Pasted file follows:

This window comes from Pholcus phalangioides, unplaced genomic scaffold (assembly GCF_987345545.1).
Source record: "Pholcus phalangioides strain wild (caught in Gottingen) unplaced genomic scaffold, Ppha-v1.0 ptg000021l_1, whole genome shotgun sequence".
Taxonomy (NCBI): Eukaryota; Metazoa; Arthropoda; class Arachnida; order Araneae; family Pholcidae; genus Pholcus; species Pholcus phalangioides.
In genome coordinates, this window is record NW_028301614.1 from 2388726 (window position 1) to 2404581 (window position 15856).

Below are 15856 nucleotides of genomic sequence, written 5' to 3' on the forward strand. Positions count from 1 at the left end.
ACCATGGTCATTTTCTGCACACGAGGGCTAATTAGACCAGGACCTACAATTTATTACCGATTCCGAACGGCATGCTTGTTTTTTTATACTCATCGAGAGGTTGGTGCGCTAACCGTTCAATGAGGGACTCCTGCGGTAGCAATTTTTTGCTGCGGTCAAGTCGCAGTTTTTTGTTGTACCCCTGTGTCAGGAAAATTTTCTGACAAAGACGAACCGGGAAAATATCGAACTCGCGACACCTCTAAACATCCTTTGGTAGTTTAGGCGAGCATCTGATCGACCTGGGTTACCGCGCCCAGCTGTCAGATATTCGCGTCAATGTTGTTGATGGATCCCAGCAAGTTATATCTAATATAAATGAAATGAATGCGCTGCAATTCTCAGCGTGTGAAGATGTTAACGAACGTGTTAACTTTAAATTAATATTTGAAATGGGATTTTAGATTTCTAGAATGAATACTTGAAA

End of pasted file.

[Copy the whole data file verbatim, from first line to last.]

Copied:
This window comes from Pholcus phalangioides, unplaced genomic scaffold (assembly GCF_987345545.1).
Source record: "Pholcus phalangioides strain wild (caught in Gottingen) unplaced genomic scaffold, Ppha-v1.0 ptg000021l_1, whole genome shotgun sequence".
Taxonomy (NCBI): Eukaryota; Metazoa; Arthropoda; class Arachnida; order Araneae; family Pholcidae; genus Pholcus; species Pholcus phalangioides.
In genome coordinates, this window is record NW_028301614.1 from 2388726 (window position 1) to 2404581 (window position 15856).

Below are 15856 nucleotides of genomic sequence, written 5' to 3' on the forward strand. Positions count from 1 at the left end.
ACCATGGTCATTTTCTGCACACGAGGGCTAATTAGACCAGGACCTACAATTTATTACCGATTCCGAACGGCATGCTTGTTTTTTTATACTCATCGAGAGGTTGGTGCGCTAACCGTTCAATGAGGGACTCCTGCGGTAGCAATTTTTTGCTGCGGTCAAGTCGCAGTTTTTTGTTGTACCCCTGTGTCAGGAAAATTTTCTGACAAAGACGAACCGGGAAAATATCGAACTCGCGACACCTCTAAACATCCTTTGGTAGTTTAGGCGAGCATCTGATCGACCTGGGTTACCGCGCCCAGCTGTCAGATATTCGCGTCAATGTTGTTGATGGATCCCAGCAAGTTATATCTAATATAAATGAAATGAATGCGCTGCAATTCTCAGCGTGTGAAGATGTTAACGAACGTGTTAACTTTAAATTAATATTTGAAATGGGATTTTAGATTTCTAGAATGAATACTTGAAA